In 1978, the committee appointed by Congress to look at revising bankruptcy law saw that many states were not updating their exemption provisions to keep pace with the realities of life. The committee recommended a change: codify exemptions in the Bankruptcy Code to allow uniform exemptions throughout the United States, with more "modern" provisions that would allow more bankruptcy debtors to retain the property needed to give the debtors a "fresh start" once the debtors received their bankruptcy discharge.
Congress liked the proposal and passed section 522(b)(1); however Congress gave the states an "out" if the state legislatures did not want bankruptcy debtors to use any other statute than state law to protect property Congress gave states the option of an "optout" found in section 522(b)(2). State legislatures could vote to restrict exemptions to only those allowed in state statutes. As noted above, 35 states followed this requirement.
So Minnesota is in a minority as an optin state. As such, Minnesota bankruptcy debtors have more flexibility in protecting property than debtors in most optout states. When a person is thinking of filing a bankruptcy in Minnesota, whether it is a chapter 7 liquidation bankruptcy or a chapter 13 repayment bankruptcy, it’s important for the client to know which exemption statute works best for that individual.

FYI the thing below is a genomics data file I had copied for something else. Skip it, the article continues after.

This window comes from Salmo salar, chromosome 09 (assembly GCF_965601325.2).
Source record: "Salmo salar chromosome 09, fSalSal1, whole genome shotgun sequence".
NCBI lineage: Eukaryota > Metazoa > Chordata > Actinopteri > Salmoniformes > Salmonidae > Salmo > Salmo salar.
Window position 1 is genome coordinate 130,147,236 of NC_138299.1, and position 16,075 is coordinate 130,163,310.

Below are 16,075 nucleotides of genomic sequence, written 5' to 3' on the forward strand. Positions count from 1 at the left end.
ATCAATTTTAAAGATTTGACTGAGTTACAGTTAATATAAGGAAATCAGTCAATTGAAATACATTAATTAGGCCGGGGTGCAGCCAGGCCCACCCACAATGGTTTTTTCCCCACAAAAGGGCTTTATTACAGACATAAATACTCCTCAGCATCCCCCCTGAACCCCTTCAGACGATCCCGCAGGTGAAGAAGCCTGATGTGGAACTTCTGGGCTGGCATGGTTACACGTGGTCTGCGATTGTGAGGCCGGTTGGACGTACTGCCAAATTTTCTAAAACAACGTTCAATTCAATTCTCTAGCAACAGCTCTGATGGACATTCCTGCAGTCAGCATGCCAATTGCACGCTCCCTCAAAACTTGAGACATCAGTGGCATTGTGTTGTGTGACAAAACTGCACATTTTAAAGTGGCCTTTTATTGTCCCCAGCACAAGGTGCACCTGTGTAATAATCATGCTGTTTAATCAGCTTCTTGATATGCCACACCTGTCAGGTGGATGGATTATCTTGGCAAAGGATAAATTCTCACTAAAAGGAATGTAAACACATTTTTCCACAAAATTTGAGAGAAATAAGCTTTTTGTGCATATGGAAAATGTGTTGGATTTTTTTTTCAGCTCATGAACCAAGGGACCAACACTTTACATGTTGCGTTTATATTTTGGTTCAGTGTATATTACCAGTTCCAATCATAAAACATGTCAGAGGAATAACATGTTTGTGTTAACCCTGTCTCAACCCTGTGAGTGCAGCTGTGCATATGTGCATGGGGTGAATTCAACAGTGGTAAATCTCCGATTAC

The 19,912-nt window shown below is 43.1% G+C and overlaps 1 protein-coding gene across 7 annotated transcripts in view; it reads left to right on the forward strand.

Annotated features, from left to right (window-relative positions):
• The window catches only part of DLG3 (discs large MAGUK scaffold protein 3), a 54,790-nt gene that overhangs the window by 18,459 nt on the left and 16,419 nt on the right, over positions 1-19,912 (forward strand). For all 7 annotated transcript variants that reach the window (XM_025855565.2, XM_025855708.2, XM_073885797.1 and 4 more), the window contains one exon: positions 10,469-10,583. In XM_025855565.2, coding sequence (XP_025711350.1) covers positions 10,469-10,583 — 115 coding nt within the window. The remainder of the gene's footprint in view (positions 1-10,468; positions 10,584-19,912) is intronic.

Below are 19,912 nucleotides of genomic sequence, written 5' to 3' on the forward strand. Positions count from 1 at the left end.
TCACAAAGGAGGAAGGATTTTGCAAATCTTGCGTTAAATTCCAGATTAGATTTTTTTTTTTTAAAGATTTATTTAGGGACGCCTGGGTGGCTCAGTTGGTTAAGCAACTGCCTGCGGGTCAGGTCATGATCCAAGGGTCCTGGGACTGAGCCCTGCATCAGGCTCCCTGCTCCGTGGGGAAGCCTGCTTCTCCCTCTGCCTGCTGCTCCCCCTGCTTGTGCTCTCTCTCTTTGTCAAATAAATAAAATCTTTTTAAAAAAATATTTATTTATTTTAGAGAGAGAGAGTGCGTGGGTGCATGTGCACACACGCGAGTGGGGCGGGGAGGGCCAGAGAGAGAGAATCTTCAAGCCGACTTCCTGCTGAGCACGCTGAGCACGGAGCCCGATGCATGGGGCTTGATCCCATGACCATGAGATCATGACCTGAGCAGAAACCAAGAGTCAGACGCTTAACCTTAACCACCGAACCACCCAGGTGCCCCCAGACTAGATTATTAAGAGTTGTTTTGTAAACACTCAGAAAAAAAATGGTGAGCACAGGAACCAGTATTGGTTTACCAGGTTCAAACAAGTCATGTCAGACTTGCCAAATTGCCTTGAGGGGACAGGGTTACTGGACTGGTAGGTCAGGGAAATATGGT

Exemptions in Chapter 7 Cases
Knowledge of exemptions is critically important in chapter 7 cases, since the chapter 7 bankruptcy trustee – the person who administers the bankruptcy estate is a "liquidating trustee." Simply put, the chapter 7 trustee has the ability to sell nonexempt property owned by a chapter 7 debtor, and use the proceeds of the sale to pay the debtor’s unsecured creditors.. So knowing what property is or is not protected by which exemption statute is very important for Minnesota bankruptcy debtors.
Exemptions in Chapter 13 Cases
The chapter 13 trustee is not a liquidating trustee. That means that an person who files a chapter 13 bankruptcy case will not have the chapter 13 trustee selling the debtor’s nonexempt property. But the knowledge of exemptions is still important to chapter 13 debtors, since the Bankruptcy Code requires that chapter 13 plans, in order to be confirmed by the court, must provide as much payment to the debtor’s unsecured creditors as these creditors would receive in a theoretical chapter 7 liquidation. The requirement to "pay" for nonexempt assets is called the best interests of creditors test. So even though chapter 13 debtors need not worry about a trustee taking control of their assets, these debtors must be mindful of the amount of nonexempt assets they own, since that amount, at least, must be paid into the chapter 13 plan for distribution to unsecured creditors.
What Property Is Exempt?
Comparing the Bankruptcy Code and State Law